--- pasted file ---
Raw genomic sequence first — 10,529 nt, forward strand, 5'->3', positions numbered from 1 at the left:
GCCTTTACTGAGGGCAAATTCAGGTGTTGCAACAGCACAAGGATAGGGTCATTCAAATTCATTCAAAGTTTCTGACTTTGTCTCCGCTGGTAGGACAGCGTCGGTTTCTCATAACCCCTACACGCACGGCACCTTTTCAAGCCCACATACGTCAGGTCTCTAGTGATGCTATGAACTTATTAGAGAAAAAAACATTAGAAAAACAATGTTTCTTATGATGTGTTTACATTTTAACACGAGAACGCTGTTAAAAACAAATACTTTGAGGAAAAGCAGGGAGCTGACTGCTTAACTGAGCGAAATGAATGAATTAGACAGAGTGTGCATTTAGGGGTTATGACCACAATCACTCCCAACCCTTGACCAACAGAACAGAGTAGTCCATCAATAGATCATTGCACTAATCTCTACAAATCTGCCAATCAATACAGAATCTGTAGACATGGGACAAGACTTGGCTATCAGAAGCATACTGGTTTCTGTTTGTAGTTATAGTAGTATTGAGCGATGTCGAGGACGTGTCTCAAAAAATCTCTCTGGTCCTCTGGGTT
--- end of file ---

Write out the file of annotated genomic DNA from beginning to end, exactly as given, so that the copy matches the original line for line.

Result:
Raw genomic sequence first — 10,529 nt, forward strand, 5'->3', positions numbered from 1 at the left:
GCCTTTACTGAGGGCAAATTCAGGTGTTGCAACAGCACAAGGATAGGGTCATTCAAATTCATTCAAAGTTTCTGACTTTGTCTCCGCTGGTAGGACAGCGTCGGTTTCTCATAACCCCTACACGCACGGCACCTTTTCAAGCCCACATACGTCAGGTCTCTAGTGATGCTATGAACTTATTAGAGAAAAAAACATTAGAAAAACAATGTTTCTTATGATGTGTTTACATTTTAACACGAGAACGCTGTTAAAAACAAATACTTTGAGGAAAAGCAGGGAGCTGACTGCTTAACTGAGCGAAATGAATGAATTAGACAGAGTGTGCATTTAGGGGTTATGACCACAATCACTCCCAACCCTTGACCAACAGAACAGAGTAGTCCATCAATAGATCATTGCACTAATCTCTACAAATCTGCCAATCAATACAGAATCTGTAGACATGGGACAAGACTTGGCTATCAGAAGCATACTGGTTTCTGTTTGTAGTTATAGTAGTATTGAGCGATGTCGAGGACGTGTCTCAAAAAATCTCTCTGGTCCTCTGGGTT